More Evidence Cholesterol Drugs Reduce Fracture Risk
WebMD News Archive
On their own in study after study, statins have a stellar track record.
Clinical evidence suggests that statins can prolong life in the face of heart
attack, reduce the risk of stroke, and lower blood pressure. Nonetheless,
Philip S. Wang, MD, DrPH, lead author of one of the JAMA studies, says
it is far too soon to "consider [statins] as the one-pill
Yet, the prospect is attractive, and even as he urges restraint, Cummings
says that UCSF is in the planning stages of a study on using statins for
osteoporosis. He says the trial is being planned with the assistance of Gregory
Mundy, MD, PhD, the author of the rat study published in Science late
Mundy, professor of medicine at the University of Texas Health Science
Center San Antonio, tells WebMD that he is "tremendously pleased with all
these studies. Firstly, because they suggest that statins are effective in
humans and secondly, they show that they may be effective at [the normal
Since publishing his animal work, Mundy says he had been pursuing the
concept of a "bone statin", which would be delivered by a skin patch.
The skin patch could potentially keep more of the drug working in the body
because it would avoid breakdown by the stomach and intestines. But these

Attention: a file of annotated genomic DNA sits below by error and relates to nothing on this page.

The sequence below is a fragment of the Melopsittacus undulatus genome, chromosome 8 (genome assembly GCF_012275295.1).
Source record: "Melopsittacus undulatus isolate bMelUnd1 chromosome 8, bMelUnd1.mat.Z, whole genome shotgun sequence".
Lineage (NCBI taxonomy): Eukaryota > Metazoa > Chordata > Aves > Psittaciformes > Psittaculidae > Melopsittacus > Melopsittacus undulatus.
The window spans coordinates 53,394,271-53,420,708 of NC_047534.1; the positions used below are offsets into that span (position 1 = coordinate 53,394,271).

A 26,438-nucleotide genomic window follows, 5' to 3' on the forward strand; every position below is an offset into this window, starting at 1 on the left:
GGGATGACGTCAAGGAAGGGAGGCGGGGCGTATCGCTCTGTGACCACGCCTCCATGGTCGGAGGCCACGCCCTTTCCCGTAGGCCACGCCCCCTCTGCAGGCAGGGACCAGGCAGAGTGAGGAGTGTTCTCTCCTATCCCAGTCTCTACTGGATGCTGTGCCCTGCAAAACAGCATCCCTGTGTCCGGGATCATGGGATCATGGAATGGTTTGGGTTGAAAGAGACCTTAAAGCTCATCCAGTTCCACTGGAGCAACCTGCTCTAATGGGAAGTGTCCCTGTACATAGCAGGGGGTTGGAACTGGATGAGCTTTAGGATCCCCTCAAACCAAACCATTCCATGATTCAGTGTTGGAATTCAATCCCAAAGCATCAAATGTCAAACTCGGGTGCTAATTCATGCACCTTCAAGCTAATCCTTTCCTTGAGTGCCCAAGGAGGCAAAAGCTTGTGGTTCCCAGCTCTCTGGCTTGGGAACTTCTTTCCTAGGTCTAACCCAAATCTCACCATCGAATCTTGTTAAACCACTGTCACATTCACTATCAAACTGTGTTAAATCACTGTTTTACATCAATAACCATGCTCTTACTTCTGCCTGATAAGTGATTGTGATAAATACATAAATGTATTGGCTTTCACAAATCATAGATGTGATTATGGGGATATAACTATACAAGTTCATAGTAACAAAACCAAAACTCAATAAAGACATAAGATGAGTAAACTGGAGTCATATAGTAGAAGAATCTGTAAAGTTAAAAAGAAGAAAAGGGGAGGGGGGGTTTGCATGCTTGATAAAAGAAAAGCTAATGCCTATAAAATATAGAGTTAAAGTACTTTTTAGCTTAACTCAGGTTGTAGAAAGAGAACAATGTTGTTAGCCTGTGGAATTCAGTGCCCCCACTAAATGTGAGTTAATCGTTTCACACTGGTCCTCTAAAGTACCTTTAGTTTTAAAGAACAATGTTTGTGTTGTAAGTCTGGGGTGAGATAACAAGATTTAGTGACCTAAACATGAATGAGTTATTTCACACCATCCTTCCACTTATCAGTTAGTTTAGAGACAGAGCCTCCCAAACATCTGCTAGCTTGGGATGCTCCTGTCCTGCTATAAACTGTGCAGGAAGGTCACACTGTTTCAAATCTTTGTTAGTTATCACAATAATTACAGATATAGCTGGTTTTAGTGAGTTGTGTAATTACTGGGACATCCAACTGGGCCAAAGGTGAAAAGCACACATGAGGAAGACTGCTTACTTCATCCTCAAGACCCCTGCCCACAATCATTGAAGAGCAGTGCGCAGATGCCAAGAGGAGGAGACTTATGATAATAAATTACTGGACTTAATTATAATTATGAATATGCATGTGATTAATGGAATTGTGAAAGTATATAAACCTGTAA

recent studies suggest the skin patch may not be needed to protect against
fractures because the oral form seems to work for fracture prevention.
Mundy says he is especially encouraged by the JAMA paper from
Christoph R. Meier, MD, PhD, of the University Hospital of Basel Switzerland,
because that study suggests that statins may begin to make a difference quickly
-- in a few weeks to a few months.
Meier's group studied nearly 4,000 fracture patients aged 50 to 89 and
compared their statin use to patients of the same age range and gender with no
fractures. They found that current statin use reduced fracture risk by 45%,
while recent statin use reduced the risk by 33%, and any history of statin use
reduced risk by 13%.
In the second JAMA paper, Philip S. Wang MD, DrPH, of Brigham and
Women's Hospital in Boston, studied data collected from New Jersey residents
aged 65 or older who were enrolled in Medicare, Medicaid, or the Pharmacy
Assistance for the Aged and Disabled program. They identified 1,222 patients
who had hip fractures in 1994 and compared their statin use to 4,888 healthy
"We found that statin use for 180 days prior was associated with a 50%
reduction in hip fracture risk, and use of statins in the prior three years was
associated with a 43% decrease in risk," Wang tells WebMD.
Cummings says that although the data from this cluster of studies is very
encouraging, there are factors that need to be considered For example, when
drugs seem to work quickly, it may be because the people taking them were at
low risk to begin with, he says. "But on the other hand, people who adhere
to medications over the long haul are the ones who tend to have the best
prognosis and best health status," he says.
Wang says that since published data from statin studies for cholesterol
control suggest that "each statin has a slightly different effect on
[cholesterol], it is possible that each would also work differently on